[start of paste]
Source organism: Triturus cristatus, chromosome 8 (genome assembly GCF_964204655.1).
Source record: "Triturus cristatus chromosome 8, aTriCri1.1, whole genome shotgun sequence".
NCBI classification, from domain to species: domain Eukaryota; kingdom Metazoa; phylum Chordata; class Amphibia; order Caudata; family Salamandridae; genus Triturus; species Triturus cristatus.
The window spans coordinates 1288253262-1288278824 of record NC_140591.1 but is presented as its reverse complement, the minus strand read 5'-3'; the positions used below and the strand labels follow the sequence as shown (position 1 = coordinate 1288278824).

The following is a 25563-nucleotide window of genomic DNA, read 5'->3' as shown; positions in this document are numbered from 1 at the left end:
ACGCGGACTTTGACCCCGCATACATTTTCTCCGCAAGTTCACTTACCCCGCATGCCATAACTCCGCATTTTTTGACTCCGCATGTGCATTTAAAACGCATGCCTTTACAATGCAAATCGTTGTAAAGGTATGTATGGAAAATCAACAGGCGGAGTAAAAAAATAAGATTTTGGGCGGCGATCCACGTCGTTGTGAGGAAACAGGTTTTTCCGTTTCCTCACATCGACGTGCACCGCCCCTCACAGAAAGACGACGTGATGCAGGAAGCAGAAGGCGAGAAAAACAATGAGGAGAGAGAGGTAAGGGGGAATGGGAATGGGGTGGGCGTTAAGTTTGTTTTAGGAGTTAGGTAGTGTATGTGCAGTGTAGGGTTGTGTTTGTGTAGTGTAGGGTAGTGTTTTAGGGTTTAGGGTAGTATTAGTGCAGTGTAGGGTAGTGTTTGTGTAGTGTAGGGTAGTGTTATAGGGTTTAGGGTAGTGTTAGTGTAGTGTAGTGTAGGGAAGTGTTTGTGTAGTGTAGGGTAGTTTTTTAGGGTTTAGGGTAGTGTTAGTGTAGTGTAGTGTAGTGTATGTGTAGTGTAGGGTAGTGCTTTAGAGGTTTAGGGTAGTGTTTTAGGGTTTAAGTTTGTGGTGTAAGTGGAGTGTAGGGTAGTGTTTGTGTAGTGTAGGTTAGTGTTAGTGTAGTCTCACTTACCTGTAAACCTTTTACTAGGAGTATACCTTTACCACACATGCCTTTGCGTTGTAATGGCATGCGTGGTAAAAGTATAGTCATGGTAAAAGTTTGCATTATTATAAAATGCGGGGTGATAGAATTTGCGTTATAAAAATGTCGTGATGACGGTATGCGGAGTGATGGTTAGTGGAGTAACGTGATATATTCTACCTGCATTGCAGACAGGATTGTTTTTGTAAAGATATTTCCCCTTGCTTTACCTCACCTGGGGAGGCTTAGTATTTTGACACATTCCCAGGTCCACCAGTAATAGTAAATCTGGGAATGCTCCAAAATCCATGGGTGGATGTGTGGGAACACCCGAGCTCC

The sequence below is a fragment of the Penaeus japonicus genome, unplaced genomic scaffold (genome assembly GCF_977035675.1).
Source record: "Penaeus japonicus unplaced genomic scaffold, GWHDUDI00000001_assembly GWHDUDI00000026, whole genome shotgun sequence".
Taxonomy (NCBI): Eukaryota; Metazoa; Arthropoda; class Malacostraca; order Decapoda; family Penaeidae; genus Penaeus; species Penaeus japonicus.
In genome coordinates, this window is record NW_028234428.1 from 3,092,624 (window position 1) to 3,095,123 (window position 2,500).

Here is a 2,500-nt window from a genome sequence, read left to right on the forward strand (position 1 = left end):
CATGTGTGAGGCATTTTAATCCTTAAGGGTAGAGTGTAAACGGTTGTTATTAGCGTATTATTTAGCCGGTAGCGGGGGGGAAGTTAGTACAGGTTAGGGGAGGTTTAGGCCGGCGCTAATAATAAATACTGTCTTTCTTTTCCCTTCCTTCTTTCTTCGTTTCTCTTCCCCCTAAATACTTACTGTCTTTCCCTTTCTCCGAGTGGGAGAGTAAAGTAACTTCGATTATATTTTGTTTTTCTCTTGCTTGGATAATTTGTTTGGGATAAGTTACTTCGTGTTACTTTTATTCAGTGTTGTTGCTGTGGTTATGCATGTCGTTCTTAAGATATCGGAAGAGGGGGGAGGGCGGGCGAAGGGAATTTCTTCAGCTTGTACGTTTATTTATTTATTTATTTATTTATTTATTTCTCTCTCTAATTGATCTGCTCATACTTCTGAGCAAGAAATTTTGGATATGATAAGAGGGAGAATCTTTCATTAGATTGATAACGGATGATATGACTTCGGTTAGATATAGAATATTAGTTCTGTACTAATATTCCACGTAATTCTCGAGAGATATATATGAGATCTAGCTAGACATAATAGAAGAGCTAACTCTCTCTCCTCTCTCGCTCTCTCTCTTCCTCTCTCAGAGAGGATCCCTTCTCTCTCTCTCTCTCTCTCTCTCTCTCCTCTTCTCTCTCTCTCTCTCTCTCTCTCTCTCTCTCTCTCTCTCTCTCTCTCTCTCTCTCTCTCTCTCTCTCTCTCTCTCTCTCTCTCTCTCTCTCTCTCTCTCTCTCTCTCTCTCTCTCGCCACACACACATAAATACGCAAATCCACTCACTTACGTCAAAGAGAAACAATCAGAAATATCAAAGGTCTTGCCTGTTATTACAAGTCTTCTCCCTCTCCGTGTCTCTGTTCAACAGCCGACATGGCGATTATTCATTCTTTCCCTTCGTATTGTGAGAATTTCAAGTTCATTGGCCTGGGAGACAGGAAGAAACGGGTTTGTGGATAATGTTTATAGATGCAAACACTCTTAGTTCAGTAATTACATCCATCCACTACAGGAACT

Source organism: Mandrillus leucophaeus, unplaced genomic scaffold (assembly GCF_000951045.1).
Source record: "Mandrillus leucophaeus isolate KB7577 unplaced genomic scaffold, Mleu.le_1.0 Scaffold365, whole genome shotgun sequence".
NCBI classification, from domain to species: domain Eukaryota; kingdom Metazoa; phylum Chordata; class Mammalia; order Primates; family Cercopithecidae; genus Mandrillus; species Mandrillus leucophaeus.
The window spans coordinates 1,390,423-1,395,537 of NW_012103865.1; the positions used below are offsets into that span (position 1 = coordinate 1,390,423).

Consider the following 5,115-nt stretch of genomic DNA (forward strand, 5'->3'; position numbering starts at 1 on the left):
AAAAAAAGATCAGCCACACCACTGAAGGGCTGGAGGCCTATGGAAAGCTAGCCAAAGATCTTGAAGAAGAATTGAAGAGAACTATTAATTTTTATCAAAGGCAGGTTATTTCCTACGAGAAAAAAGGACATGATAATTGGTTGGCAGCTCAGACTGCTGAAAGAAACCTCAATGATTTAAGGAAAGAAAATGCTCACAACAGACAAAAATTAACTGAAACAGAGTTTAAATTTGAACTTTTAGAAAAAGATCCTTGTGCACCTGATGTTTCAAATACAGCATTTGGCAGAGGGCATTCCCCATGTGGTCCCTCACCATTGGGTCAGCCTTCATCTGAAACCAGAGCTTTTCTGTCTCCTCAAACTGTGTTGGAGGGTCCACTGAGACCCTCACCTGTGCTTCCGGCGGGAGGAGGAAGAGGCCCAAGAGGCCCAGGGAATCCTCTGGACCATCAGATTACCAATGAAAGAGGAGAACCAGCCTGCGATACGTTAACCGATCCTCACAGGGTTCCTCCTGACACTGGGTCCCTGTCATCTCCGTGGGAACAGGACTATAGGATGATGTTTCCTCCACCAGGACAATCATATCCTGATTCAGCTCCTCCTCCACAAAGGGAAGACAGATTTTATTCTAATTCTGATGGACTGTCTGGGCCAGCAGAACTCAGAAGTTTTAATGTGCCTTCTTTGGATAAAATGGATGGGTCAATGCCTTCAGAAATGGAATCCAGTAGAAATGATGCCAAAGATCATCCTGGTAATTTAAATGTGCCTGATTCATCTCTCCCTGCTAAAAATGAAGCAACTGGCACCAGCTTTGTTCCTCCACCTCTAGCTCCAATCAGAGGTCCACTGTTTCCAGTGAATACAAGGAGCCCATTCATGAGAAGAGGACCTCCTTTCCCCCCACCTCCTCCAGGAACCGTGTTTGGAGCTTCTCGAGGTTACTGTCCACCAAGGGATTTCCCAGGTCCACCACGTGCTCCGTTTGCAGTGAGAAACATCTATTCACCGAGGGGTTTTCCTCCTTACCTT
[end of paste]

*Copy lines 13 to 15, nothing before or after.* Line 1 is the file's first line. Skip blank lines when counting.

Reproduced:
Source organism: Mandrillus leucophaeus, unplaced genomic scaffold (assembly GCF_000951045.1).
Source record: "Mandrillus leucophaeus isolate KB7577 unplaced genomic scaffold, Mleu.le_1.0 Scaffold365, whole genome shotgun sequence".
NCBI classification, from domain to species: domain Eukaryota; kingdom Metazoa; phylum Chordata; class Mammalia; order Primates; family Cercopithecidae; genus Mandrillus; species Mandrillus leucophaeus.